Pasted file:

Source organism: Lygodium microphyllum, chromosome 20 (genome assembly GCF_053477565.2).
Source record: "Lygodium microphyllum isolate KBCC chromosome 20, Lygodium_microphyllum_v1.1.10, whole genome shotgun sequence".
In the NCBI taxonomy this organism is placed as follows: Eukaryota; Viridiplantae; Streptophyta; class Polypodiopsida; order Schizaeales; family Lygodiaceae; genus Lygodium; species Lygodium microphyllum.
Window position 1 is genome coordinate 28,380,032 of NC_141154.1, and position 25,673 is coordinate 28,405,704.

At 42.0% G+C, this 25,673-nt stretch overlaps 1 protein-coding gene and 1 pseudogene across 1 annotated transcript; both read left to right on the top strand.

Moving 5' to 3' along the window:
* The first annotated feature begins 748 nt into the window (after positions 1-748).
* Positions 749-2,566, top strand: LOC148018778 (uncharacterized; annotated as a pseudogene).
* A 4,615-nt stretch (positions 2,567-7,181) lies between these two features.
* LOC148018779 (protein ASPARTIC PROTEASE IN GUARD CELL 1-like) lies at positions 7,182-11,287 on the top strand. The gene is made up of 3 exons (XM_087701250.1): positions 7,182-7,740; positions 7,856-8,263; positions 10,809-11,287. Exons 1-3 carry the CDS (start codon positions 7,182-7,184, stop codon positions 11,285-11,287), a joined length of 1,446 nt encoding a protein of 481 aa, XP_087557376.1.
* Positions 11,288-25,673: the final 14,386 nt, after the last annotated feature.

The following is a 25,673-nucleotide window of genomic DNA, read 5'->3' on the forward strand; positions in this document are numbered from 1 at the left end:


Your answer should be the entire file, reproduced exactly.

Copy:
Source organism: Lygodium microphyllum, chromosome 20 (genome assembly GCF_053477565.2).
Source record: "Lygodium microphyllum isolate KBCC chromosome 20, Lygodium_microphyllum_v1.1.10, whole genome shotgun sequence".
In the NCBI taxonomy this organism is placed as follows: Eukaryota; Viridiplantae; Streptophyta; class Polypodiopsida; order Schizaeales; family Lygodiaceae; genus Lygodium; species Lygodium microphyllum.
Window position 1 is genome coordinate 28,380,032 of NC_141154.1, and position 25,673 is coordinate 28,405,704.

At 42.0% G+C, this 25,673-nt stretch overlaps 1 protein-coding gene and 1 pseudogene across 1 annotated transcript; both read left to right on the top strand.

Moving 5' to 3' along the window:
* The first annotated feature begins 748 nt into the window (after positions 1-748).
* Positions 749-2,566, top strand: LOC148018778 (uncharacterized; annotated as a pseudogene).
* A 4,615-nt stretch (positions 2,567-7,181) lies between these two features.
* LOC148018779 (protein ASPARTIC PROTEASE IN GUARD CELL 1-like) lies at positions 7,182-11,287 on the top strand. The gene is made up of 3 exons (XM_087701250.1): positions 7,182-7,740; positions 7,856-8,263; positions 10,809-11,287. Exons 1-3 carry the CDS (start codon positions 7,182-7,184, stop codon positions 11,285-11,287), a joined length of 1,446 nt encoding a protein of 481 aa, XP_087557376.1.
* Positions 11,288-25,673: the final 14,386 nt, after the last annotated feature.

The following is a 25,673-nucleotide window of genomic DNA, read 5'->3' on the forward strand; positions in this document are numbered from 1 at the left end: